1910 Carter car

A very early friction drive, sorta the first automatic.

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Driving our 1907 Cartercar Model A Touring with Friction Drive trans. For more antics from Wedgewood Resort - visit our YouTube Channel www.youtube.com/user/fountainheadmuseum





1910 Thomas Flyer Race Car
This 1910 Thomas Flyer has been restored to run the next Great Race. The car is now painted and made to look like the original 1907 car that won the very first Great Race from New York to Paris. The huge 6 cylinder car underwent a huge restoration to make the 2008 Great Race, before the race was postponed due to complications with the passage through China. The car is now complete, but this video was shot as soon as the car was roadworthy and before it was torn down for final paint and assembly. It was a special day to see this road veteran again blasting around town. These cars are awesome and you forget just how impressive they were until you see this beast roar to life and take to the highways. Time has change the styling of automobiles, but this car is absolutely timeless!





1914 SAXON Runabout Roadster Model 14 (For Sale By Owner)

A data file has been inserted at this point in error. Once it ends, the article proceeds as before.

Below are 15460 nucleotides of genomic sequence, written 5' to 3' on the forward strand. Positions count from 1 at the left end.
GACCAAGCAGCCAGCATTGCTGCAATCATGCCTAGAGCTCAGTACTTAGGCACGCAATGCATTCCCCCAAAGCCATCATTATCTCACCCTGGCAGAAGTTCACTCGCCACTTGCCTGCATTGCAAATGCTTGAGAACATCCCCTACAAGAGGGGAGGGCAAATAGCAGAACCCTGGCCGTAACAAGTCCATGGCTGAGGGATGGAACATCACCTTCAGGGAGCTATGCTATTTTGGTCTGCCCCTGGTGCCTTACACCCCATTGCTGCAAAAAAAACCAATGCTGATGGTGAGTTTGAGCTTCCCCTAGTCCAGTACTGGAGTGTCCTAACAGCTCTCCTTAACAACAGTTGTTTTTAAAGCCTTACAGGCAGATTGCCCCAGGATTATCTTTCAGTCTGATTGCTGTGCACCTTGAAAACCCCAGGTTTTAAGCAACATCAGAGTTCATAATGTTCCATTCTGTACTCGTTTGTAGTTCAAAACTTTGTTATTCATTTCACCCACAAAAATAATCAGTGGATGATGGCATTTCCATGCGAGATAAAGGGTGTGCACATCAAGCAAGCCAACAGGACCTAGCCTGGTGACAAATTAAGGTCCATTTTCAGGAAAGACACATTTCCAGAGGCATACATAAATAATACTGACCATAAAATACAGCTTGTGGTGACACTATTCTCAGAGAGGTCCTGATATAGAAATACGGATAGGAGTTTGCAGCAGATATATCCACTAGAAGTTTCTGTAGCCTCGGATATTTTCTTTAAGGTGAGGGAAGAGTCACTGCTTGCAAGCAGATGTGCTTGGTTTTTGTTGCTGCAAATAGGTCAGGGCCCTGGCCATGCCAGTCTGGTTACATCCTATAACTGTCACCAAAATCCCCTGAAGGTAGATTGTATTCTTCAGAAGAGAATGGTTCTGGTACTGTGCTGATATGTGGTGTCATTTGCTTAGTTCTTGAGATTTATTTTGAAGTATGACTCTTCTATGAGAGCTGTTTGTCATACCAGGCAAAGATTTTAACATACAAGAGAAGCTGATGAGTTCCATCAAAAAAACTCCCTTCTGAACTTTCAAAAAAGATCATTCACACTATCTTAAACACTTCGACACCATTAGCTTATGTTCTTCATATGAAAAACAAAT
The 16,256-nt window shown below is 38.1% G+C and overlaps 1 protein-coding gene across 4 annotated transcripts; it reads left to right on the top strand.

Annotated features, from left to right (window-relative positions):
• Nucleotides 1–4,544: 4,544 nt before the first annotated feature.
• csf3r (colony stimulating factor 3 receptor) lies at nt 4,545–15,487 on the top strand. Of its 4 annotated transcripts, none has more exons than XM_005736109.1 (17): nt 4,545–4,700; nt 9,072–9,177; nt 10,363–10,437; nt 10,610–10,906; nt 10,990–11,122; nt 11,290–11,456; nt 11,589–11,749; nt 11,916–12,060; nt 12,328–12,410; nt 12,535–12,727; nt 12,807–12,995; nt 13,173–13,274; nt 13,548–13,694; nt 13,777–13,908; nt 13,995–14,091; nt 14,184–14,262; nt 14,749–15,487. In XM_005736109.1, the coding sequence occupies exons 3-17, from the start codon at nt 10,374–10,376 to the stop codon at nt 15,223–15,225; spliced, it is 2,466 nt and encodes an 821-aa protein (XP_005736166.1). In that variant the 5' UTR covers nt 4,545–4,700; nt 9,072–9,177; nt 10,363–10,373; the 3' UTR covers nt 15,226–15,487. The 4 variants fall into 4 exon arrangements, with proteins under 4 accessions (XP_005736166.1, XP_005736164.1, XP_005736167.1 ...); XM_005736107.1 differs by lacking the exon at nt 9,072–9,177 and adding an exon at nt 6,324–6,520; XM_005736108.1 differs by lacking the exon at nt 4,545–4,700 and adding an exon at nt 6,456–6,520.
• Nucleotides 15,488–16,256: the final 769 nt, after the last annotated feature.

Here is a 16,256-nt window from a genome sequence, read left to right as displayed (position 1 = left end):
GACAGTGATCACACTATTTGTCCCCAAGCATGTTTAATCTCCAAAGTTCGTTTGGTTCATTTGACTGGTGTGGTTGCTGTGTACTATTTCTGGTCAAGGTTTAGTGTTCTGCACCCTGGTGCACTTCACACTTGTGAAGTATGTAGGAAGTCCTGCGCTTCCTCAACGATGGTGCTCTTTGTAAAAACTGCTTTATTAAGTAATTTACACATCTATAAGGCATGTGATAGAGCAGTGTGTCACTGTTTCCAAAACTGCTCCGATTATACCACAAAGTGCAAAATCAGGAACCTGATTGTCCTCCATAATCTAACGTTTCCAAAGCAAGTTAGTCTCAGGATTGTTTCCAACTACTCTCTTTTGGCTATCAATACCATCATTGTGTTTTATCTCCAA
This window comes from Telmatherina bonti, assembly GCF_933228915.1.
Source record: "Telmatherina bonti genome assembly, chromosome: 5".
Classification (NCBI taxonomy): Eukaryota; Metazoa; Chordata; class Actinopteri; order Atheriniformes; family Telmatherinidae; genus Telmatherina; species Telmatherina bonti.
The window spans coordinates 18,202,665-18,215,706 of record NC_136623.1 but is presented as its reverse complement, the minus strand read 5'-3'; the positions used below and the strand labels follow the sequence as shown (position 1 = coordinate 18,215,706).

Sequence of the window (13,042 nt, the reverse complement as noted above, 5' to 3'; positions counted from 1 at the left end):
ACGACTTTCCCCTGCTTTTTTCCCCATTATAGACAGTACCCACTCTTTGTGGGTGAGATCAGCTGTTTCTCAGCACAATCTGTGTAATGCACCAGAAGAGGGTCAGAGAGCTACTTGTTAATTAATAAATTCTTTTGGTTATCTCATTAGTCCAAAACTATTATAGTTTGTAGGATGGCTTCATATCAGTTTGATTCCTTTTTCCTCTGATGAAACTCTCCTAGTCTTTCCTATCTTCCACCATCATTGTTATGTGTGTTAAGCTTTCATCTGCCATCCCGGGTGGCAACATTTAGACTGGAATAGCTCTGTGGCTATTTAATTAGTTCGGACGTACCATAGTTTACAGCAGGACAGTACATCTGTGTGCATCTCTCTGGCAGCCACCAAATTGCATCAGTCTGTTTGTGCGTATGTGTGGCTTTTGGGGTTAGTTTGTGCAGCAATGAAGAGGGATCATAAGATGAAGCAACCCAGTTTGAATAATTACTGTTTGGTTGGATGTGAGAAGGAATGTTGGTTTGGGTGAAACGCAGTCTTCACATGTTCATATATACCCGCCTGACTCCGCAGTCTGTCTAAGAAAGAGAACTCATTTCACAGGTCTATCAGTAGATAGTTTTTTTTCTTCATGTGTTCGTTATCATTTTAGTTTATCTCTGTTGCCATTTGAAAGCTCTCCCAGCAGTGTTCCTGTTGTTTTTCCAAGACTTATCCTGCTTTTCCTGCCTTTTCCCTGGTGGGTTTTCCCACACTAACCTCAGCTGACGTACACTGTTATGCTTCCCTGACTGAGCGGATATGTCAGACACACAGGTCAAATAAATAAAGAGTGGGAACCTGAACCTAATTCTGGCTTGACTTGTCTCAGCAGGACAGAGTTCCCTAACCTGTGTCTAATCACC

Offered for sale is this very rare Saxon Model 14 (not a type A-IV) Runabout/Roadster. It has a 12.1 hp, 95.0 cu. in. L-head four-cylinder engine, solid front axle with quarter-elliptic leaf springs, three-speed rear transaxle with quarter-elliptic leaf springs, and two-wheel mechanical brakes. The wheelbase is 96". This early Saxon has been preserved in very presentable condition. The body, paint and top are all in very good condition, and the brightwork in the carbide / acetylene lamps is still correctly plated in nickel. The paint has some small scratches and some small chips as it has been used in parades and driven occasionally. The plastic window on the back of the convertible top has turned yellow and there are some signs of light wear on the top. The seat is upholstered in black vinyl, which is in very good condition and nicely complements the wooden dashboard and black carpeted floor. The engine is clean, well detailed and runs well, and the chassis, running gear and tires are also very good. Car is equipped with a manual / hand operated horn mounted on the driver's door. There are some cracks in some of the sheet metal on the car as is expected of a vehicle that is nearly 100 years old. More photos are available upon request. An attractive light car and a very presentable older restoration, this Saxon is ideal for the collector in search of rarity. The acetylene generator tank is still intact, and also an auxiliary Prest-O-Lite acetylene tank included, but not connected. Carburetor is a Carter UT updraft and was recently rebuilt. Ignition box on dash is Atwater Kent. Battery is brand new. A 6V electric starter has been added to the car. Also included are the small side flags that are not pictured as well as a working antique/period bottle jack, lug/cap wrench, priming funnel, fire extinguisher and some other accessories. Please note that the vehicle does not have an odometer or speedometer. Vehicle has clear title. This vehicle is from the collection of Johnny Dillon (of Dillon Markets that merged with Kroger), and has been garage kept for decades. The car is garaged in zipcode 85629 and I can help coordinate shipment and pick-up. As a background, Hugh Chalmers was the man behind the Saxon. Although his Chalmers car was selling well in the medium-price field, he saw an opening for a small, light car priced in Ford territory. He opened the Saxon Motor Company in Detroit in 1913 and introduced the Saxon at the cyclecar price of $395. Far from being a cyclecar, however, the Saxon boasted a 96-inch wheelbase, 12-hp water-cooled four-cylinder engine from Ferro (also Continental). The first model to roll off the production line was the pictured two-seat roadster which used a 4-cylinder engine built by Continental that was mated to a 2-speed gearbox (an optional 3-speed gearbox was also available). Headlights were also available as an option, and electric lighting was fitted as standard equipment in 1915. In 1914 a team of 4-cylinder Saxons was among the earliest cars to ever travel the Lincoln Highway, covering the coast-to-coast distance of more than 3,500 miles in under 30 days averaging 35 miles per gallon! To meet demand, a larger plant was obtained in 1915, the year Chalmers left the company. A six-cylinder car was added in 1916. During the peak production of 1915-1917, with 1916 being the strongest year, total production hit 27,800 cars. The popularity of the Saxon elevated the company to being the eighth largest automobile manufacturer in America at the time, in large part due to fact the $395 runabout could outpace the Model T Ford, especially on hills. Rapid expansion crippled the firm, and, although it soldiered on into 1922, Saxon never really saw profitability again. What is truly amazing is that of the 90,000 plus overall cars built, the Saxon Registry is only aware of approximately 140 surviving examples.




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